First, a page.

When I started playing D&D in 1982, we were young, naive, and enthusiastic. We took on every dungeon with glee and even fought a few major figures like Orcus and Tiamat as I recall. But it wasn’t “Old School” then — it was just playing D&D with friends every weekend we could get together.
By the time I got to college, I was a bit more wary. We were still playing D&D, but chose to play with characters that had “3,000,001” experience points. We played monsters such as umber hulks and thri-kreen. We embraced “last stand” scenarios where we cast Haste and allowed characters to die of heart attacks and old age due to rapid aging after firing off a machine gun blast of hundreds of arrows into hordes scaling the walls.
We even played fast and loose with alignment. One friend had a cleric who would animate the creatures we killed in a dungeon. We had a horde of zombies we’d send ahead of us, tromping through the halls to trigger traps and find more enemies. He even cast Continual Light on the head of a zombie so we had good light to watch the action. Eventually all that was left was the head… and we rolled it down the hallways in front of us until it too was destroyed.
Now I look back on my first decade of D&D and wonder what happened to that creative free thinker. 🙂
As I’ve become older, I’ve become less childlike in my approach it seems. More “analysis paralysis” and less “what the heck, let’s go for it!”
And, as Vince has pointed out recently, there might be some side-effects of newer editions. I know from my own perspective, I fall into the trap of rolling a die vs. role-playing.
If you roll a Perception check, it kind of short-circuits the need for asking more critical questions. If I roll a check and beat the difficulty for the roll, I will be spoon-fed some description rather than problem solving as my character would have to do.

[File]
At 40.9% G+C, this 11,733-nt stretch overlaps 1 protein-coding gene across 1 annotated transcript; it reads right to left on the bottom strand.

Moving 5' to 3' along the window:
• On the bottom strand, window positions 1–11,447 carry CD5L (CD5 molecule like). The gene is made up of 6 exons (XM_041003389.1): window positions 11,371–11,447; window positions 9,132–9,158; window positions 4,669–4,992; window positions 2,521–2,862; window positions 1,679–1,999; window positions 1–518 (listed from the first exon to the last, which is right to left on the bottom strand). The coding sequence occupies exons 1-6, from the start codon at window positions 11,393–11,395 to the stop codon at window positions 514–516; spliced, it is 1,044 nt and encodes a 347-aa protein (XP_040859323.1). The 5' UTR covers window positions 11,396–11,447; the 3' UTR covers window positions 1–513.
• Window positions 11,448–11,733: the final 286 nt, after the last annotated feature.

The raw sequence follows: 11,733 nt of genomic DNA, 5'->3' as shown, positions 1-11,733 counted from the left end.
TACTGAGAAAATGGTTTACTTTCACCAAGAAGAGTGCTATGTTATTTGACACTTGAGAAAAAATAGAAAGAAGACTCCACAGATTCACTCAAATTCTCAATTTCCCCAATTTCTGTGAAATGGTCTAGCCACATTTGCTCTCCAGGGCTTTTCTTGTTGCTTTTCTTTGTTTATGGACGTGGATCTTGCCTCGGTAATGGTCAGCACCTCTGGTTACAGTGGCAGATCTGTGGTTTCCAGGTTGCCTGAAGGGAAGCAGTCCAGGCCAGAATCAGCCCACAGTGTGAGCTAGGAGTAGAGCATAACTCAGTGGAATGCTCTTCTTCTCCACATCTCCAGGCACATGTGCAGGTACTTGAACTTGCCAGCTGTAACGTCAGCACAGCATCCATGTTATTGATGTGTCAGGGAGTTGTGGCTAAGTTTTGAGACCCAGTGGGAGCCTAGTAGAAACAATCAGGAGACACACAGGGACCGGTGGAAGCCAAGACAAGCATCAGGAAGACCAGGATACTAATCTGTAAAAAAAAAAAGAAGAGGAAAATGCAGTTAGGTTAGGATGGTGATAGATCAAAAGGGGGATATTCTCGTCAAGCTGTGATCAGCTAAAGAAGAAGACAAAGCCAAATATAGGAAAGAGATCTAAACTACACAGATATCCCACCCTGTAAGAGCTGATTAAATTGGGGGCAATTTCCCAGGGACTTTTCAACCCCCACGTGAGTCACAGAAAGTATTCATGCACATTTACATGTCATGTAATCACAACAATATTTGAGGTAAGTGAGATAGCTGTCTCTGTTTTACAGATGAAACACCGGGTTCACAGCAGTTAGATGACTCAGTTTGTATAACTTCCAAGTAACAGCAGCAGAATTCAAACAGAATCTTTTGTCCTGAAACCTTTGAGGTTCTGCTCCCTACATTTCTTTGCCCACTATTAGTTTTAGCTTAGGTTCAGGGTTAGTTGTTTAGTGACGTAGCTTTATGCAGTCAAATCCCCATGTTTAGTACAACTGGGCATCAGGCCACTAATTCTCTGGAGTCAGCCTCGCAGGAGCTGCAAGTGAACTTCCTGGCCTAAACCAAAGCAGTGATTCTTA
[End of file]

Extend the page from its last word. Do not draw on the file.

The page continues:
Compare these two approaches:
GM: You peer down a long, dark hallway with 10′ ceilings. The flickering torch you hold only hints at what might be only a few feet away. What do you do?
Player: I roll a Perception check. I get a 23 (Perception skill is 6, plus a die roll of 17).
GM: Treading carefully, you discover a small pressure plate only a few inches from where you are standing.
Player: I roll a Stealth check and use my Thieves’ Tools to disable the trap. I get an 18.
GM: With your tools and a few moments, you think you have it figured out when it seems to shift of its own accord. Somehow you triggered the trap and the floor gives way beneath you…
(Older Edition like Mazes & Perils)
Player: I get on my hands and knees and look at the floor. I get the feeling that this hallways is too quiet and there might be a trap.
GM: What are you going to do?
Player: I will carefully tap on stones in a broad pattern in front of me to see if any of them have a slightly different sound than the rest. Usually that indicates that there’s something going on there.
GM: Sure enough, you find a stone in the floor that doesn’t sound like the others.
Player: Ok. I’ll carefully blow around that stone to see if there’s any kind of gap I can get a dagger into.
GM: Yup. You find a small gap just wide enough to slip a blade into. Go ahead and roll your Find/Disable Traps roll.
Player: Ok, I got a 33 (on a percentile dice) and needed to roll a 25 or lower.
GM: Unfortunately with your intense concentration you created a ton of sweat, as you slide the blade into the gap between stones your grip slips and you depress the button with the hilt of the dagger.
The floor gives way beneath you…
Which way is more interesting and involving for the player and the GM?
I know personally I’ve fallen into this trap myself. I had a period where I played very little (for about 6 or 7 years) and have had to re-learn many things. D&D 3/3.5e, 4e and 5e are definitely more skills-happy than the version I played in 1982. Sure, it was 2e AD&D but we did more role-playing than roll-playing with the system — at least until combat came around.
So I’ve become lazy.
And that has been difficult to overcome in 4e as a player. Everything is so roll-intensive, I just kind of sleep-walk my way through playing some of my characters. Sure, combat gets interesting with the tactical side and power-heavy system in place, but it’s far too easy just to say “I use my Investigator’s kit and Investigation skill” or work through a skill challenge with roll after roll — and then learn what we learned from the GM.
This is a place where working with Mazes & Perils definitely has made me rethink some of my current approach to roleplaying.
I’m not saying that you can’t do an Old School approach with newer editions, but I think the multitude of skills and powers in later editions definitely makes it easier to take the lazy approach.
What do you think?